OK, so i use stuff made from oil, but i don't burn it

The motoring section editor suggested that, in line with everybody else, this week's column should lean towards a green theme. Green? We're positively verdant. I myself have frequently been mistaken for a courgette.

Greenness is inherent in cycling, a fact that may help to account for that insufferable air of virtuousness that motorists so often complain of.

Ecological sensitivity, or paranoia, was a factor in my own conversion to cycling, back in my teens. I'd been scared by A Blueprint for Survival, a Malthusian rant from The Ecologist magazine reprinted by Penguin, which contained some chilling graphs of oil consumption compared with oil reserves.

Children of my generation had been preconditioned to accept that sort of doom-saying by the oil crisis and the three-day week of 1973, with our candle-lit Saturday nights huddled around the gas fire. Petrol-free transport seemed entirely rational then, and that was before anybody had thought of global warming.

In reality, cyclists are as dependent on the petrochemical industry as anybody else: we need rubber and lubricants to make our bikes go, and we need Vaseline - petroleum jelly - to rub on our chapped bits afterwards. But then, the things you can make out of oil have always been a good reason for not burning the stuff.

It's also true that cyclists are easily drawn into the economy of conspicuous consumption. There's so much neat stuff out there - better pedals than the ones you've got, a new courier bag that's so much more functional than your old one, waterproof gear, lights, water bottles, pressure gauges, fabulous tools (some time I'll have to discourse at length on my Topeak multitool - much like a Swiss army knife but more satisfyingly chunky, and I actually use all the bits).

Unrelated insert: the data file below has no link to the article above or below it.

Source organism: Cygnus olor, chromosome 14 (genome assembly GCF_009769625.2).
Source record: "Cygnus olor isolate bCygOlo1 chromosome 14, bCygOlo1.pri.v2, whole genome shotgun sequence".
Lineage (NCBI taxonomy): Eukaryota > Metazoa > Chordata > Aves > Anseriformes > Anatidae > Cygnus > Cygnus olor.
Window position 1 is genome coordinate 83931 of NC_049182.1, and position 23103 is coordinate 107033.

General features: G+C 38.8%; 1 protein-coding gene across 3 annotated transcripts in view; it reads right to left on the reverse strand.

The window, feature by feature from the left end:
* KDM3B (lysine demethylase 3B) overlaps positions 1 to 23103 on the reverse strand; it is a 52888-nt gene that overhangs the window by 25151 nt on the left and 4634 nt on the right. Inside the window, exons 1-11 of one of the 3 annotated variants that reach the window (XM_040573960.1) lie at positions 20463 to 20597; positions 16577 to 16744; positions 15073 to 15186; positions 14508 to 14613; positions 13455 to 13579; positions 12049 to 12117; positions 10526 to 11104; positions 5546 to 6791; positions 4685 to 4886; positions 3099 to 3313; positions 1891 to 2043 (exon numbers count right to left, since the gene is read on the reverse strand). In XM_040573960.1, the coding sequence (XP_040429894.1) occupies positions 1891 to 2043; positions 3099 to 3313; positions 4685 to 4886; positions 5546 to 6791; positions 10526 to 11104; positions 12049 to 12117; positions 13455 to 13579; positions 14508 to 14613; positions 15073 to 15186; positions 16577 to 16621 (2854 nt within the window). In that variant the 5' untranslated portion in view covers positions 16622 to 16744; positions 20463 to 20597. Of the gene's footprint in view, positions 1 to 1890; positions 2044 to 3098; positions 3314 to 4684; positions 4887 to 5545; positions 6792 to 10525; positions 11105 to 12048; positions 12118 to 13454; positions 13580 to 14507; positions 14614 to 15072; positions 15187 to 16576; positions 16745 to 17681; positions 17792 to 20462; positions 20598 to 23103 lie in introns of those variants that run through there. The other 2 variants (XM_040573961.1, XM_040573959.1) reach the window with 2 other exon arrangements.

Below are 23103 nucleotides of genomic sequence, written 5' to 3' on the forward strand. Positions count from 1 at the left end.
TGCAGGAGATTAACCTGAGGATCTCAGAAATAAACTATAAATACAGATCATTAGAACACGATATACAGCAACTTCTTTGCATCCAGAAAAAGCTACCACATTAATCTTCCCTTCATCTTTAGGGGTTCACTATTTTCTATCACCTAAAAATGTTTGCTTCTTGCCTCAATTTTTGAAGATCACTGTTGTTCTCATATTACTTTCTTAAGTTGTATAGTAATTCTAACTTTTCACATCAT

But this consuming urge is at war with an economical aesthetic, a disdain for waste, that's deeply ingrained in cycling culture. No doubt this helps to explain the popularity of fixed-wheel bikes - machines stripped of all technological frills.

Conversely, when I see a cyclist heaving away from the traffic lights, standing hard on the pedals because he's in the wrong gear, the waste of effort rubs me up in much the same way as a baseball cap worn sideways: it's in poor taste. At the margins, this parsimony can feed into the consuming urge - people will spend a fortune to shave a few grams off their cranks - but most cyclists know the quiet joys of making do and mending, of hoarding nuts and cogs and handlebar stems, and stripping components off a knackered old boneshaker to use on a new machine.

Stories abound of fabulous things found in skips. One of the most enviable bikes I have seen was assembled by its owner entirely from bits - including a perfect, feather-light 531 racing frame - picked up at a bike jumble. Recycling takes on a whole new meaning.

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